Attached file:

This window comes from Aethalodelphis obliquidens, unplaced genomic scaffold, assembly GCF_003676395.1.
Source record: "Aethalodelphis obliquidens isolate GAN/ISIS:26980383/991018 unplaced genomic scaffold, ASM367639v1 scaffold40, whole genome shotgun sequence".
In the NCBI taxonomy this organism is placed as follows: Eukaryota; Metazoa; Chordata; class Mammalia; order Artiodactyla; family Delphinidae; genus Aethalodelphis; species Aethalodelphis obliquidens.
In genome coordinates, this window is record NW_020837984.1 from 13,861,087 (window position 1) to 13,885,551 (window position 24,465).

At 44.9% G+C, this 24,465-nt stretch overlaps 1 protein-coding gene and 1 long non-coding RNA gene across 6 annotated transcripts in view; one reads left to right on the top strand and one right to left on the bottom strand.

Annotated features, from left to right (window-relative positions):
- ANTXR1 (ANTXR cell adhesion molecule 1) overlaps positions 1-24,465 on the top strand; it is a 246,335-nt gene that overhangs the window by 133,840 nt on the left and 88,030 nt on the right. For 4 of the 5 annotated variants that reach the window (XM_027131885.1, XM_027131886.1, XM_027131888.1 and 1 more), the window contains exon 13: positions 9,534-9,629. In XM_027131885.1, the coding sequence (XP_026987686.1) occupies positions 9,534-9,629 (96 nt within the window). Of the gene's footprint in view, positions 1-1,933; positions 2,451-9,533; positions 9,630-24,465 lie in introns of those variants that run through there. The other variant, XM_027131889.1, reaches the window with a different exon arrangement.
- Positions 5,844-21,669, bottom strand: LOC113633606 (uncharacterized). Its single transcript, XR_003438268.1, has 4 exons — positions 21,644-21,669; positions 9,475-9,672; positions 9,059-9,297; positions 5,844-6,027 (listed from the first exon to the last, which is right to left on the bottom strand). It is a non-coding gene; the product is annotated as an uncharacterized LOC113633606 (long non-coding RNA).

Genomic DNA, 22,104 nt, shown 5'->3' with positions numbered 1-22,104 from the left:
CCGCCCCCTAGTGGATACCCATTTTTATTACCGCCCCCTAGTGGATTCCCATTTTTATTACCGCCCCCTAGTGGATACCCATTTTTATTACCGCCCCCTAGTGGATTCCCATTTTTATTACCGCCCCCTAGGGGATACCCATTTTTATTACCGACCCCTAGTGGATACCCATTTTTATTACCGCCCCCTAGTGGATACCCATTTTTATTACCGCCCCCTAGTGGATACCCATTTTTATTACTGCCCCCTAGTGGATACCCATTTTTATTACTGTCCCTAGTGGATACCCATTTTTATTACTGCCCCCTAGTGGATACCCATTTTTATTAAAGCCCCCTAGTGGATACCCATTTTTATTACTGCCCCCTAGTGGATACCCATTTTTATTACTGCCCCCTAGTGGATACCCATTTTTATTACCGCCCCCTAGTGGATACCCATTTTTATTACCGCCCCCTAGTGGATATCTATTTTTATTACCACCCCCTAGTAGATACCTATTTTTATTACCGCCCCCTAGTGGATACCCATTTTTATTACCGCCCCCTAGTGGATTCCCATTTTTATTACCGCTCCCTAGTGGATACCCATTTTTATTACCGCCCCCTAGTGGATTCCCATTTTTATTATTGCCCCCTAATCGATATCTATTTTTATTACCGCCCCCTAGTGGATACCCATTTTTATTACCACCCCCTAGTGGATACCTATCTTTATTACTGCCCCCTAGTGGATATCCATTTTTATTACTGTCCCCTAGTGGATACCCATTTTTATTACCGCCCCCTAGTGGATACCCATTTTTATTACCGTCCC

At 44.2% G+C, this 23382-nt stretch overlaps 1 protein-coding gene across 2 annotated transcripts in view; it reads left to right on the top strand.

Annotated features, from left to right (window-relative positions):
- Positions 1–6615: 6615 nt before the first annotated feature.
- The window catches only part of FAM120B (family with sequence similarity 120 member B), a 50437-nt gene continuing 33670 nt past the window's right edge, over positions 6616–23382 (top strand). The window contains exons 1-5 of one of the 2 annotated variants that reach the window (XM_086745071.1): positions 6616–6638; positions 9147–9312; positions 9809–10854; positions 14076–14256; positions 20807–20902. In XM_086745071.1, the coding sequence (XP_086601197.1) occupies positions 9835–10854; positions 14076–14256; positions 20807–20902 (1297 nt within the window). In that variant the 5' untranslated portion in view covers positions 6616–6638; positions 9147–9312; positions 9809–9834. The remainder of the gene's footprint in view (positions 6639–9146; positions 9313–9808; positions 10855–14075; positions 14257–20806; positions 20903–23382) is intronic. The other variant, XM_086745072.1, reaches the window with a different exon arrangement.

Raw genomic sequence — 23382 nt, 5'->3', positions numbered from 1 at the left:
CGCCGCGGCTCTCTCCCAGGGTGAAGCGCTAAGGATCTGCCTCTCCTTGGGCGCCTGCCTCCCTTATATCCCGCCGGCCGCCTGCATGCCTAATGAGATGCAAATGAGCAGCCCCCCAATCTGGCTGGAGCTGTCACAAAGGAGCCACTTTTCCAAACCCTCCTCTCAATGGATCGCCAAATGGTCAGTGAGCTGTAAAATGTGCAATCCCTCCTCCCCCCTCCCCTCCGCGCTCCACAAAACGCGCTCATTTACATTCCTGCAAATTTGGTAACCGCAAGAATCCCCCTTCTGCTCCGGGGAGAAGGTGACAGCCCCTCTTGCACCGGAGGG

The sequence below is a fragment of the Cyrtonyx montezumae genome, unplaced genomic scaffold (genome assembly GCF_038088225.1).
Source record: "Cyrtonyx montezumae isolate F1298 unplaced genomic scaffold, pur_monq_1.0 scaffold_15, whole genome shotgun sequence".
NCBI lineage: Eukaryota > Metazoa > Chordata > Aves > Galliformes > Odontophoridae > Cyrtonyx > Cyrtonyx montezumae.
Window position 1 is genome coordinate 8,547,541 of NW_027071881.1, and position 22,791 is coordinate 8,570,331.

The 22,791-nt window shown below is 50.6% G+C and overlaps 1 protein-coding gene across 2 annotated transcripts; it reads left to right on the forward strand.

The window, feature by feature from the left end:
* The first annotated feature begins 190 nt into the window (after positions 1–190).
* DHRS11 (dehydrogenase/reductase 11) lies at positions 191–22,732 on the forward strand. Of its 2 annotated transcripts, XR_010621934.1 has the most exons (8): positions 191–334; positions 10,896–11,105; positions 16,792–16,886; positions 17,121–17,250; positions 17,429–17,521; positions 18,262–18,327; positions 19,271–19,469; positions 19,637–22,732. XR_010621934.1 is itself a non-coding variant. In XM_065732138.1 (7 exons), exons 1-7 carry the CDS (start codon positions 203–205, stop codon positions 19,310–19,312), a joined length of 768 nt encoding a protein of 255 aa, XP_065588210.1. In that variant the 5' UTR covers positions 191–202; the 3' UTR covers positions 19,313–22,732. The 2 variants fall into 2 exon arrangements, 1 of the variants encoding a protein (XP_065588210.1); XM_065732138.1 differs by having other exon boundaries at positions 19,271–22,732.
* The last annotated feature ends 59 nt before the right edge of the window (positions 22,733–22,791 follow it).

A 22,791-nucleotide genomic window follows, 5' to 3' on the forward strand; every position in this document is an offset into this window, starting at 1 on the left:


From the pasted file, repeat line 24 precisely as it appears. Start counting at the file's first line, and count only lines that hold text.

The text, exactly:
* DHRS11 (dehydrogenase/reductase 11) lies at positions 191–22,732 on the forward strand. Of its 2 annotated transcripts, XR_010621934.1 has the most exons (8): positions 191–334; positions 10,896–11,105; positions 16,792–16,886; positions 17,121–17,250; positions 17,429–17,521; positions 18,262–18,327; positions 19,271–19,469; positions 19,637–22,732. XR_010621934.1 is itself a non-coding variant. In XM_065732138.1 (7 exons), exons 1-7 carry the CDS (start codon positions 203–205, stop codon positions 19,310–19,312), a joined length of 768 nt encoding a protein of 255 aa, XP_065588210.1. In that variant the 5' UTR covers positions 191–202; the 3' UTR covers positions 19,313–22,732. The 2 variants fall into 2 exon arrangements, 1 of the variants encoding a protein (XP_065588210.1); XM_065732138.1 differs by having other exon boundaries at positions 19,271–22,732.